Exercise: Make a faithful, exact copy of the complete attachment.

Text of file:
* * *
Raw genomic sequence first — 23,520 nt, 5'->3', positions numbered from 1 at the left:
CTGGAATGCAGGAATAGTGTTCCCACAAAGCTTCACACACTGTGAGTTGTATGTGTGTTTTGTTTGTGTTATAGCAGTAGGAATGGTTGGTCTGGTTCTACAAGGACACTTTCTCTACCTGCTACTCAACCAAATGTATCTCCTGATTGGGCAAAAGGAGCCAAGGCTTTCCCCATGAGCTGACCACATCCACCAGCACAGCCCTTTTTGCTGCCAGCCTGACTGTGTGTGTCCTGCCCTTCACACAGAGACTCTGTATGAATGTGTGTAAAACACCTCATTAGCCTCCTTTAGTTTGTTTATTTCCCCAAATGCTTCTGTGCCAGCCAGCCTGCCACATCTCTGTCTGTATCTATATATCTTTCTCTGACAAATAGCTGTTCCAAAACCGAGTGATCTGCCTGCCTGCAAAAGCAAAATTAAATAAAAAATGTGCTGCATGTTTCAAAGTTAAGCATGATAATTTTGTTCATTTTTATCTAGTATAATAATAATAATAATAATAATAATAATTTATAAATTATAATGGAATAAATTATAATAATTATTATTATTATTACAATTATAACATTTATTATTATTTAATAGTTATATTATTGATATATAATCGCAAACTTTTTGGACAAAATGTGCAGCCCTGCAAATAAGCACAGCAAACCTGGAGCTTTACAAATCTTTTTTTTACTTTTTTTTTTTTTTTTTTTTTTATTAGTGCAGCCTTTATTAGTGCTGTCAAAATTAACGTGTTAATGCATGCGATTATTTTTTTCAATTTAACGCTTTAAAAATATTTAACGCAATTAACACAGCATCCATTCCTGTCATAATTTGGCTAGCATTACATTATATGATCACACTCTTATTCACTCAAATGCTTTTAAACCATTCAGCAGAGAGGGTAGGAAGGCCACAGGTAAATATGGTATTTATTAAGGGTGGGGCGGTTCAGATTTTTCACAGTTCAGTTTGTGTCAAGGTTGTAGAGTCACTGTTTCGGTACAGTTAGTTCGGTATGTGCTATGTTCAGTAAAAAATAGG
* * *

Raw genomic sequence first — 23,520 nt, 5'->3', positions numbered from 1 at the left:
CTGGAATGCAGGAATAGTGTTCCCACAAAGCTTCACACACTGTGAGTTGTATGTGTGTTTTGTTTGTGTTATAGCAGTAGGAATGGTTGGTCTGGTTCTACAAGGACACTTTCTCTACCTGCTACTCAACCAAATGTATCTCCTGATTGGGCAAAAGGAGCCAAGGCTTTCCCCATGAGCTGACCACATCCACCAGCACAGCCCTTTTTGCTGCCAGCCTGACTGTGTGTGTCCTGCCCTTCACACAGAGACTCTGTATGAATGTGTGTAAAACACCTCATTAGCCTCCTTTAGTTTGTTTATTTCCCCAAATGCTTCTGTGCCAGCCAGCCTGCCACATCTCTGTCTGTATCTATATATCTTTCTCTGACAAATAGCTGTTCCAAAACCGAGTGATCTGCCTGCCTGCAAAAGCAAAATTAAATAAAAAATGTGCTGCATGTTTCAAAGTTAAGCATGATAATTTTGTTCATTTTTATCTAGTATAATAATAATAATAATAATAATAATAATTTATAAATTATAATGGAATAAATTATAATAATTATTATTATTATTACAATTATAACATTTATTATTATTTAATAGTTATATTATTGATATATAATCGCAAACTTTTTGGACAAAATGTGCAGCCCTGCAAATAAGCACAGCAAACCTGGAGCTTTACAAATCTTTTTTTTACTTTTTTTTTTTTTTTTTTTTTTATTAGTGCAGCCTTTATTAGTGCTGTCAAAATTAACGTGTTAATGCATGCGATTATTTTTTTCAATTTAACGCTTTAAAAATATTTAACGCAATTAACACAGCATCCATTCCTGTCATAATTTGGCTAGCATTACATTATATGATCACACTCTTATTCACTCAAATGCTTTTAAACCATTCAGCAGAGAGGGTAGGAAGGCCACAGGTAAATATGGTATTTATTAAGGGTGGGGCGGTTCAGATTTTTCACAGTTCAGTTTGTGTCAAGGTTGTAGAGTCACTGTTTCGGTACAGTTAGTTCGGTATGTGCTATGTTCAGTAAAAAATAGG